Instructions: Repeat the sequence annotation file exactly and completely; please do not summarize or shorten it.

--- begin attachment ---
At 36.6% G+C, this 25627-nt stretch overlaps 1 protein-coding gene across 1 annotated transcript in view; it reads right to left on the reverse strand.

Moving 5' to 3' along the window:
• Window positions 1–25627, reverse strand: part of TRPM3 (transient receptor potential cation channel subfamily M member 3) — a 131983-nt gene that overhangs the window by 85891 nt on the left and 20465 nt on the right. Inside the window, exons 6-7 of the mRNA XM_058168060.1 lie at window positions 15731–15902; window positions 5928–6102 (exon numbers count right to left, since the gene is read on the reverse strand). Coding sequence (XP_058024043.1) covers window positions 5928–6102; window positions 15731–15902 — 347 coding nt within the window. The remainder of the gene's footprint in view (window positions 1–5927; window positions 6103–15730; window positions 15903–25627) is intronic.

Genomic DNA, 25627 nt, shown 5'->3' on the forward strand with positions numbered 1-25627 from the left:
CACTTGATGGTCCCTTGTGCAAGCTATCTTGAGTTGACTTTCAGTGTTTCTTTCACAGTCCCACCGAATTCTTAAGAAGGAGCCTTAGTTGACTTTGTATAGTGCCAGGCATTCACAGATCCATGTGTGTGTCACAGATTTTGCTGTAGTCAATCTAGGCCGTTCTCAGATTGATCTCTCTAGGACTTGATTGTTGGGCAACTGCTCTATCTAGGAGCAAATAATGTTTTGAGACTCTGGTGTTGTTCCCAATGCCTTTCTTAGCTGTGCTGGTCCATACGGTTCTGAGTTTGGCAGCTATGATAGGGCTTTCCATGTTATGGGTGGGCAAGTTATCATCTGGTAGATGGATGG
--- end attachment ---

At 36.6% G+C, this 25627-nt stretch overlaps 1 protein-coding gene across 1 annotated transcript in view; it reads right to left on the reverse strand.

Moving 5' to 3' along the window:
• Window positions 1–25627, reverse strand: part of TRPM3 (transient receptor potential cation channel subfamily M member 3) — a 131983-nt gene that overhangs the window by 85891 nt on the left and 20465 nt on the right. Inside the window, exons 6-7 of the mRNA XM_058168060.1 lie at window positions 15731–15902; window positions 5928–6102 (exon numbers count right to left, since the gene is read on the reverse strand). Coding sequence (XP_058024043.1) covers window positions 5928–6102; window positions 15731–15902 — 347 coding nt within the window. The remainder of the gene's footprint in view (window positions 1–5927; window positions 6103–15730; window positions 15903–25627) is intronic.

Genomic DNA, 25627 nt, shown 5'->3' on the forward strand with positions numbered 1-25627 from the left:
CACTTGATGGTCCCTTGTGCAAGCTATCTTGAGTTGACTTTCAGTGTTTCTTTCACAGTCCCACCGAATTCTTAAGAAGGAGCCTTAGTTGACTTTGTATAGTGCCAGGCATTCACAGATCCATGTGTGTGTCACAGATTTTGCTGTAGTCAATCTAGGCCGTTCTCAGATTGATCTCTCTAGGACTTGATTGTTGGGCAACTGCTCTATCTAGGAGCAAATAATGTTTTGAGACTCTGGTGTTGTTCCCAATGCCTTTCTTAGCTGTGCTGGTCCATACGGTTCTGAGTTTGGCAGCTATGATAGGGCTTTCCATGTTATGGGTGGGCAAGTTATCATCTGGTAGATGGATGG